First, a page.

The number of Americans filing for unemployment jumped by 70,000 last week, the highest level since September 2017, because of the increase in coronavirus-related layoffs, according to the Department of Labor.
Thousands of people who have been recently laid off, lost their jobs, or had their work hours reduced were then subjected to further frustration after several states websites’ crashed because of high traffic. Many on social media were left confused and fearful over their eligibility for unemployment benefits, including those who were furloughed or on zero-hour contracts.
In Pennsylvania, an estimated 70,000 people applied for unemployment benefits in a single day, six times the total for the entire previous week, the Associated Press reported. In Ohio, during the first two days of the week, more than 48,000 people filed for benefits, compared to 1,825 people during the same period last week. New unemployment claims tripled in Tennessee, and Michigan received more than five times the normal amount of unemployment claims.
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Minnesota said it was receiving over 2,000 unemployment insurance applications per hour, compared to the usual 40 or 50. The state said it typically receives 500 claims a day but had received more than 31,000 applications over the past two days.
Many people were applying for unemployment benefits for the first time in their careers.
The surge of people applying for benefits overwhelmed many states' phone lines and online systems, causing website crashes, technical glitches, and hourslong delays.
States acknowledged that their systems were overwhelmed with the unprecedented rise in claims. Some, including New York, asked residents to file claims on certain days based on the first letter of their last names.
The federal government has allowed states to amend their laws to expand eligibility of unemployment benefits because of the widespread impact of the pandemic. As each state's labor department issued its own guidance on eligibility in coronavirus-related scenarios, many people took to social media to express their uncertainty and fears over being ineligible.
The restaurant Trevin Cooper worked for in Charleston, South Carolina, closed on Monday and owners did not say when it would be reopening. Cooper, who bartends and does some administrative work for the restaurant, told BuzzFeed News that the restaurant was paying him $250 a week "until it no longer can." But because of that, he is ineligible for unemployment.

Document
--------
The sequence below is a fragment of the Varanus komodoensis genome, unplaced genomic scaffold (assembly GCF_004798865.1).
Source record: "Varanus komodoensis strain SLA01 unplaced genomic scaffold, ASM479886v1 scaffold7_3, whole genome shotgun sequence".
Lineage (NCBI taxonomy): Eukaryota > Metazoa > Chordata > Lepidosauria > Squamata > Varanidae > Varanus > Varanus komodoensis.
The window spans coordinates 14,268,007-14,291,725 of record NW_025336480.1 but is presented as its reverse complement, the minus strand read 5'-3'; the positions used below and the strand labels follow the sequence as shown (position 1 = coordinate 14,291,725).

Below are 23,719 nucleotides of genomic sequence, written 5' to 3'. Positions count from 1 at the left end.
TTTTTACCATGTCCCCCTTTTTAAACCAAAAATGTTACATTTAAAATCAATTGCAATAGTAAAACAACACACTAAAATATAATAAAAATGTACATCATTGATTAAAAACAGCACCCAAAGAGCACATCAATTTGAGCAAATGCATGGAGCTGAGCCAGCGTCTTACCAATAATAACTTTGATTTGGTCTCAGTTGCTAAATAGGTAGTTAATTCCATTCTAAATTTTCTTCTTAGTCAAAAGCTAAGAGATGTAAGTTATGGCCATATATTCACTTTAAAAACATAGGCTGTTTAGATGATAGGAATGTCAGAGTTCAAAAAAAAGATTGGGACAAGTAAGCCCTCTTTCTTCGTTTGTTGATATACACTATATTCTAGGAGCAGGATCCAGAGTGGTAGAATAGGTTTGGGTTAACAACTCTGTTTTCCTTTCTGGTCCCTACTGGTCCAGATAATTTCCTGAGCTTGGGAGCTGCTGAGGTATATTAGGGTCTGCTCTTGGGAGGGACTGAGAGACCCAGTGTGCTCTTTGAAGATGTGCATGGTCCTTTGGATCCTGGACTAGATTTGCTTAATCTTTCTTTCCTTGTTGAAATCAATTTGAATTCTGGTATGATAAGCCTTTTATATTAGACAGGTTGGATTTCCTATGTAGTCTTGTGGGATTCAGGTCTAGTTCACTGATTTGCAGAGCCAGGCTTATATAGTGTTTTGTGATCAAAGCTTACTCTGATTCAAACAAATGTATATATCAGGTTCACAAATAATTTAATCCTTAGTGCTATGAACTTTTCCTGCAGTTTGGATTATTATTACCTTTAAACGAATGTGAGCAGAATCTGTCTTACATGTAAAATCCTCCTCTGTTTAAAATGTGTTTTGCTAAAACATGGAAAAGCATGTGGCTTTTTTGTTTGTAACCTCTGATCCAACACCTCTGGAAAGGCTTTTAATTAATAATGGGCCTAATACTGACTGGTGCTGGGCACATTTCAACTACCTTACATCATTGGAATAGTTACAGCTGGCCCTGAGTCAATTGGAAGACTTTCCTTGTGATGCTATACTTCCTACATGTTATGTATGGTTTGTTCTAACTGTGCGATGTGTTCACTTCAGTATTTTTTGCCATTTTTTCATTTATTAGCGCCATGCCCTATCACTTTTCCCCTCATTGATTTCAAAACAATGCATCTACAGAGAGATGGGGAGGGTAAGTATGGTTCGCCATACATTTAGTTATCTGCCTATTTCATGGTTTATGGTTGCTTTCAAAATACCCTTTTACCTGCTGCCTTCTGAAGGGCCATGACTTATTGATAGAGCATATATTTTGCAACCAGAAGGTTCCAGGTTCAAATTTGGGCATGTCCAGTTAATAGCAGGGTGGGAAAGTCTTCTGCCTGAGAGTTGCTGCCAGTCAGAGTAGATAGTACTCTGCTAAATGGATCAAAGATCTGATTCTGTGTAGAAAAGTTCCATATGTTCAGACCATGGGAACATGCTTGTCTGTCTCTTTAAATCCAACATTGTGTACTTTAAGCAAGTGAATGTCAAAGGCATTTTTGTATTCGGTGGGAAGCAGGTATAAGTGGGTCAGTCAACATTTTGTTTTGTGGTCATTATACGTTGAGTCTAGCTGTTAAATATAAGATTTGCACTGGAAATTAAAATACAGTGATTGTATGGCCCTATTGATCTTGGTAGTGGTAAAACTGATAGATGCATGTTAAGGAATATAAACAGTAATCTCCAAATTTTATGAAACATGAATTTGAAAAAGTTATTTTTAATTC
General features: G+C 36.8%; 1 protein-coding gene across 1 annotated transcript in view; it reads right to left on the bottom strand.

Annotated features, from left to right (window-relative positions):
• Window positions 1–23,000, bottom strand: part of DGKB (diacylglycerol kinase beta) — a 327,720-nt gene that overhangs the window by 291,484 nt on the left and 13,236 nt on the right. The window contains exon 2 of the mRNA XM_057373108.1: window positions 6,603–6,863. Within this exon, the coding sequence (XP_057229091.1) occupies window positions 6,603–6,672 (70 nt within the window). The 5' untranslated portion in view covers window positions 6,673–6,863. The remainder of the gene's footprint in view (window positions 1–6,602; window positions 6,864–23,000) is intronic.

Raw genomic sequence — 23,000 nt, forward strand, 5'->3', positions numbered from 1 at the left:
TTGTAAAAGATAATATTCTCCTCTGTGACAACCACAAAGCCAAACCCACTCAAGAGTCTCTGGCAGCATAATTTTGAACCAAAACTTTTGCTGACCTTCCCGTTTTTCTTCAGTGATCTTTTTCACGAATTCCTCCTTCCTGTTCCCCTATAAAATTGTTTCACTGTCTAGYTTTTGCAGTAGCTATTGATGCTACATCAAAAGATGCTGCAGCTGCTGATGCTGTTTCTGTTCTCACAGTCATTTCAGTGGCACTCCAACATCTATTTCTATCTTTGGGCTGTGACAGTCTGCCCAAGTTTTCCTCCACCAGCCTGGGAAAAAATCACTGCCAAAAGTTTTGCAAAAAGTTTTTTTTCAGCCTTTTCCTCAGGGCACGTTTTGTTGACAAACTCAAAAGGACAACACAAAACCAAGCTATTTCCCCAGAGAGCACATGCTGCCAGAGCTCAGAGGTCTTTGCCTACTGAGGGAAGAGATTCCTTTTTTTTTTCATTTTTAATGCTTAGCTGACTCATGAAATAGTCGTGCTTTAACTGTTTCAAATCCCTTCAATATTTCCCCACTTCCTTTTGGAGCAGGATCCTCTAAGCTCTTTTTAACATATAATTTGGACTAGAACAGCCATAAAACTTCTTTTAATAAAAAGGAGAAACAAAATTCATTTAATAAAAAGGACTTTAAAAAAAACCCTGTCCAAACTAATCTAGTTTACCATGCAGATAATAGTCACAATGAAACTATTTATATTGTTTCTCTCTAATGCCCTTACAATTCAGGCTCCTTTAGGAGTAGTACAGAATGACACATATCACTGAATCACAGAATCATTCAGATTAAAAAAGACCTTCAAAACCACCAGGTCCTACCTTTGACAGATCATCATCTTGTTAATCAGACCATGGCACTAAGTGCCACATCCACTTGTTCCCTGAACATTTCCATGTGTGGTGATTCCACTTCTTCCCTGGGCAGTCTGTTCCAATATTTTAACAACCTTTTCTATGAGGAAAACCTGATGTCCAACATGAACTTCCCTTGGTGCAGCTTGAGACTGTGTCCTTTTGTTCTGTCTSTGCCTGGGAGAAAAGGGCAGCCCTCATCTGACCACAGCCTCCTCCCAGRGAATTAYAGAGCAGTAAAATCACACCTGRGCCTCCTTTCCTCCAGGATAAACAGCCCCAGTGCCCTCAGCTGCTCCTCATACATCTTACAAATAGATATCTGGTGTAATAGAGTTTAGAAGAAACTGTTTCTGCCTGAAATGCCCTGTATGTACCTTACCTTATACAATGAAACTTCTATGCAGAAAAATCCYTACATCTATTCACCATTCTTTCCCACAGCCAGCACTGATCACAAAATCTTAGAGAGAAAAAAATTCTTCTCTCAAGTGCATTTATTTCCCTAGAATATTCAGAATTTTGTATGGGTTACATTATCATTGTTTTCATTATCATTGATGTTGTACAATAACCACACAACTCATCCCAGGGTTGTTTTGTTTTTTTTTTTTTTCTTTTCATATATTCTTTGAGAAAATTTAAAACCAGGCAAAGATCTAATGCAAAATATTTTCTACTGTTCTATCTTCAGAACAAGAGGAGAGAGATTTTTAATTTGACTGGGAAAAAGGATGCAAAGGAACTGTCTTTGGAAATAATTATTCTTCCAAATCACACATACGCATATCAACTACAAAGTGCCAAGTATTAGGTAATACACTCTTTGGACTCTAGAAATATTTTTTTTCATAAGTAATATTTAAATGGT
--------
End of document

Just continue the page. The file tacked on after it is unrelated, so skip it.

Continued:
"I typically make $250 in one shift, and in the city I live in that can barely cover food costs, let alone the ridiculous price of rent," Cooper said. "I’m fortunate to have a family that is willing to help me, but the fact that I’m left incapable of helping myself is the hardest part."
Many others also found themselves in similar situations.
State and local representatives urged employers and administration officials to provide more clarity about unemployment benefits during the pandemic.
The US Senate on Wednesday passed major coronavirus aid legislation, which provides $1 billion in additional funding to state unemployment insurance programs and waives restrictions on work search requirements as well as waiting periods for Americans who are either diagnosed with COVID-19 or who have lost their jobs because of the pandemic. President Donald Trump signed the bill into law Wednesday night.
A group of Democratic senators sent a letter to all governors and heads of state workforce agencies in all 50 states, urging them to swiftly implement the provisions of the legislation to ease restrictions on emergency employment benefits.
The senators wrote that they were "especially concerned about the hardships" facing workers who were ineligible for unemployment benefits, including gig workers and other nontraditional workers.
"Given the severity of the crisis, we ask you to do whatever is possible to extend support to workers who do not fit into the usual framework of unemployment compensation," the letter said.